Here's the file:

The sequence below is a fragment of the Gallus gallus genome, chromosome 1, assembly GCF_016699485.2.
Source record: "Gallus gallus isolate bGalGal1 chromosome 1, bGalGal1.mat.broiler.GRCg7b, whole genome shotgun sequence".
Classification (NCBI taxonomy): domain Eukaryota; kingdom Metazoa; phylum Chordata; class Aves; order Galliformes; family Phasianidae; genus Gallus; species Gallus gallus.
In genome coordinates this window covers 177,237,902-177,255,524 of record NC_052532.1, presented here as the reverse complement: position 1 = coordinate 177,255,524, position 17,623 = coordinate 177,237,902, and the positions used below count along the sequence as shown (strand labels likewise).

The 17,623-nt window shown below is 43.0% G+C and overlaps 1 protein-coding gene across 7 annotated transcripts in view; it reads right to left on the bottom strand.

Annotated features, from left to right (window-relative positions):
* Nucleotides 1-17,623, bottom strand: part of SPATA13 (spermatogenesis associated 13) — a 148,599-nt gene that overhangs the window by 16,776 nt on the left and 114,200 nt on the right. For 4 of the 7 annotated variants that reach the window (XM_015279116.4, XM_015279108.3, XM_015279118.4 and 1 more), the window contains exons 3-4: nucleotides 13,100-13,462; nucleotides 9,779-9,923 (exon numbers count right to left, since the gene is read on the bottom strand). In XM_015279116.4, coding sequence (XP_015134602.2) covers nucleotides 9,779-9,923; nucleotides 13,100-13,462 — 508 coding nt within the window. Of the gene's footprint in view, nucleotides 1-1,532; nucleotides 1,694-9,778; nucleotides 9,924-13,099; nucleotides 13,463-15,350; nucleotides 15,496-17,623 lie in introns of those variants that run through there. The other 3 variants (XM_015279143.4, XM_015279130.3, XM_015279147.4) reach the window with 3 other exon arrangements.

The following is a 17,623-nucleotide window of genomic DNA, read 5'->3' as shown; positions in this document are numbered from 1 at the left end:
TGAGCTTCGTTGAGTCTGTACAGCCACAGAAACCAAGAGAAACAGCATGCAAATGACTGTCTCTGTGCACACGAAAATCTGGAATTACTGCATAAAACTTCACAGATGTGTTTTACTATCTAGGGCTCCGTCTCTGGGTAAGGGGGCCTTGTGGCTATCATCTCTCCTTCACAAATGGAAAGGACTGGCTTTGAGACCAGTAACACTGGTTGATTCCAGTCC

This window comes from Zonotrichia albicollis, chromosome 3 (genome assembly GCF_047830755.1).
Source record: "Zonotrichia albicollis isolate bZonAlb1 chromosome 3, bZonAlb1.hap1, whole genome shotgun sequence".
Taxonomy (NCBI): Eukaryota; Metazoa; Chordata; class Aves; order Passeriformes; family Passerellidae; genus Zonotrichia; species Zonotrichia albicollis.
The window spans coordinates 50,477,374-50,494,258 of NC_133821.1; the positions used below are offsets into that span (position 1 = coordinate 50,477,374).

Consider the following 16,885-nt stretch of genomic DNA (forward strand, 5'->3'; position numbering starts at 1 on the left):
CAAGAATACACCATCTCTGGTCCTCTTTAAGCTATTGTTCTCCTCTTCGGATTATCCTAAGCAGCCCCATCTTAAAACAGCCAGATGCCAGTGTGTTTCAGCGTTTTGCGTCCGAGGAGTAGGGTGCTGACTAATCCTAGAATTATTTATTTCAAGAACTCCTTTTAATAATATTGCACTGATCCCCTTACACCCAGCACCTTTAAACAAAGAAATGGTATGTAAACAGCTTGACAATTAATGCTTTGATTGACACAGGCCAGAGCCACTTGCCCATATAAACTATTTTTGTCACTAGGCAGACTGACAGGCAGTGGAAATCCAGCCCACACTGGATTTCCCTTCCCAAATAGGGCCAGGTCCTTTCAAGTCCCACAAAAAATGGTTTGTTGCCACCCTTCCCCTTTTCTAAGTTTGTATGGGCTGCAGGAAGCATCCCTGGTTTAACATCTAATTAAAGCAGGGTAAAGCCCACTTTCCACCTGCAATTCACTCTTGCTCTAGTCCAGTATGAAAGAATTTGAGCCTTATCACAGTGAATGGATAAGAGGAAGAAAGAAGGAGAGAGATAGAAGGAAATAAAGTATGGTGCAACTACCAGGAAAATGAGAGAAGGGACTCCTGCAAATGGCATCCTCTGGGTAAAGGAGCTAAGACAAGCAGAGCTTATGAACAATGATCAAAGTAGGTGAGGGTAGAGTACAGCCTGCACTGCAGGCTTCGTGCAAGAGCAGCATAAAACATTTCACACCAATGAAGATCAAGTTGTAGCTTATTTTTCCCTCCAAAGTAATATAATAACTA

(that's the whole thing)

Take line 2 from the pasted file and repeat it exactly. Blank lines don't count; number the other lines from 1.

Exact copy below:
Source record: "Gallus gallus isolate bGalGal1 chromosome 1, bGalGal1.mat.broiler.GRCg7b, whole genome shotgun sequence".